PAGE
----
by Sharon Florentine

Twitter needs to stop the harassment

Jul 21, 2016
IT LeadershipTechnology IndustryVideo Games

Twitter needs to stop making excuses and start taking a stand against online harassment and abuse.

I’ve been excited about the remake of 1980s classic Ghostbusters since I first learned writer/director Paul Feig was planning a reboot. My excitement tripled when I found out the reboot would have an all-female cast, and went off the charts when casting decisions were announced. Melissa McCarthy! Kate McKinnon! Kristen Wiig! Leslie Jones!

I knew, given the rampant misogyny that exists in the film industry on social media everywhere that there would be backlash. Even before the movie was released, each new announcement, trailer and teaser’s been met with derision, hate and vitriol. But what African-American comedienne and actress, Leslie Jones, best known for her work on Saturday Night Live, has endured on Twitter simply by being herself and doing her job is a full-on psychological and emotional hit job planned, coordinated and carried out by a mob of racist, sexist and misogynistic internet users. Many of whom also participated in Gamergate and are ready at their keyboard to invade and perpetuate attacks, slurs and harassment toward women, the LGBTQ community, people of color and on pretty much anyone who dares to participate in the world as anything but a straight, white male.

These people are evil and cruel. They’re going far beyond what could be considered their right to express an opinion and they’re deliberately trying to harm another human being — in this instance, simply because they don’t like her role in a movie. A movie.

And Twitter, for all its hand-wringing and exhortations about the awfulness of what’s being done to Jones, is complicit in these attacks. Yeah, I said it. And I believe that. Yes, as of July 20, they’ve permanently banned the ring leader, Milo Yiannopolous, a notorious right-wing instigator of hate and exclusion. He and his minions have done this before and suffered little to no consequences. Why wouldn’t he feel emboldened to do it again?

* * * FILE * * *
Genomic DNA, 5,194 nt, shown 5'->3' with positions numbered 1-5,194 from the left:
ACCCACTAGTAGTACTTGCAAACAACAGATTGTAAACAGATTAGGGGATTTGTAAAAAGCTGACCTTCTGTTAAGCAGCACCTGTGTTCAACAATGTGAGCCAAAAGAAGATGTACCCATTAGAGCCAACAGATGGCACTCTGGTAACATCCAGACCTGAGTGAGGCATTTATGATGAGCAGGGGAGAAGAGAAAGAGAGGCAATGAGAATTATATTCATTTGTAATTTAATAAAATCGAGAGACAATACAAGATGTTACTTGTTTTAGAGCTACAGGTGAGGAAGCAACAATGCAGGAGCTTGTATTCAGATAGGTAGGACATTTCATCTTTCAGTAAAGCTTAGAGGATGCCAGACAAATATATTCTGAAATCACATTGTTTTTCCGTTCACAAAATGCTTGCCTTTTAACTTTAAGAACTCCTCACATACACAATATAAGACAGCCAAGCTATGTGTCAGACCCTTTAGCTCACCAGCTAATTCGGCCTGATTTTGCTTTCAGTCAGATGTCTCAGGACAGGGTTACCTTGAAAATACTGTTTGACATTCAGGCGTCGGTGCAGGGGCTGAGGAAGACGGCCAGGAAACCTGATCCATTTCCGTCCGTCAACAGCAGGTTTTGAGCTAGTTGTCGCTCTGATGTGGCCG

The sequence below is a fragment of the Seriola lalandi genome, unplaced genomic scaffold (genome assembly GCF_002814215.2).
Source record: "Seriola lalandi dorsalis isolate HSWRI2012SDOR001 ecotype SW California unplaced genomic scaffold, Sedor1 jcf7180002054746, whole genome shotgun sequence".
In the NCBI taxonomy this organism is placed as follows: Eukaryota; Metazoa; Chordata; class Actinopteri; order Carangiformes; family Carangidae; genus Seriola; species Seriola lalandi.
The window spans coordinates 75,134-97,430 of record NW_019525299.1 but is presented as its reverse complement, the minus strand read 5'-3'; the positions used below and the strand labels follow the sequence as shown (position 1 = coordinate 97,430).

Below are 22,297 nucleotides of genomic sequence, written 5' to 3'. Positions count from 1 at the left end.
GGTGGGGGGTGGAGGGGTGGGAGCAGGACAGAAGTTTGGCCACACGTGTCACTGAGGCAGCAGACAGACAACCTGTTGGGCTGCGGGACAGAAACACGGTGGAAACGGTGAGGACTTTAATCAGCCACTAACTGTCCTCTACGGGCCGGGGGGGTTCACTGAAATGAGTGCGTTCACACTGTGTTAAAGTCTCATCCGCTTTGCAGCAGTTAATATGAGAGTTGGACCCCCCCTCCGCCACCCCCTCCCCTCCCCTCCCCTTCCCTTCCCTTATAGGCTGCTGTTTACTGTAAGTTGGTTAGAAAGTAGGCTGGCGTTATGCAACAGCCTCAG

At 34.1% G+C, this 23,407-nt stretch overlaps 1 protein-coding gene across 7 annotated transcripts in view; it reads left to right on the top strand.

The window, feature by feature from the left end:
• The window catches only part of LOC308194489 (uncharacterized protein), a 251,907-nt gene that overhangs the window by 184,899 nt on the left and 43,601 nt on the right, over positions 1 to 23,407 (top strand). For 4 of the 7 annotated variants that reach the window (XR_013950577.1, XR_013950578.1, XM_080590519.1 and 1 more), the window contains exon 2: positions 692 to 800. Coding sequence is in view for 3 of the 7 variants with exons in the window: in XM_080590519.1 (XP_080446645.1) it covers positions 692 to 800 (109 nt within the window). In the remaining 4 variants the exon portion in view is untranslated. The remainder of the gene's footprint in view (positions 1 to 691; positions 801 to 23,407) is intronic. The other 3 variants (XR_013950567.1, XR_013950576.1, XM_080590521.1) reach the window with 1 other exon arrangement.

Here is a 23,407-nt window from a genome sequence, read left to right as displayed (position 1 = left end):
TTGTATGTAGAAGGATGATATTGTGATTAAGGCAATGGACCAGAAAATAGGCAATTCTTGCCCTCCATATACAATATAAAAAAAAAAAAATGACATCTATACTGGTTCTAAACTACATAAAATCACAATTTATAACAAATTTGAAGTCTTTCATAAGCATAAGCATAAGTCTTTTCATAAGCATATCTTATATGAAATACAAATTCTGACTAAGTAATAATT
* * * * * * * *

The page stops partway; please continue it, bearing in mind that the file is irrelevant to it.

I can’t imagine that Twitter, using the tech resources available to them, are unable to identify, head off and block attacks like these before they escalate. There should be steps you can take to weed out people like Yiannopolis and the armies of trolls.

The fact that it took Twitter this long to finally restrict Yiannopolis is one thing. What scares me even more is that, if this is the tepid response when a high-profile celebrity like Jones is publicly tormented and abused, what hope is there for us regular folk who are harassed and abused; we certainly can’t expect CEO Jack Dorsey to reach out to us, but the least we should be able to expect is that the media platform could step up and give us a little help. Or, apparently not.

Thanks for nothing, Twitter.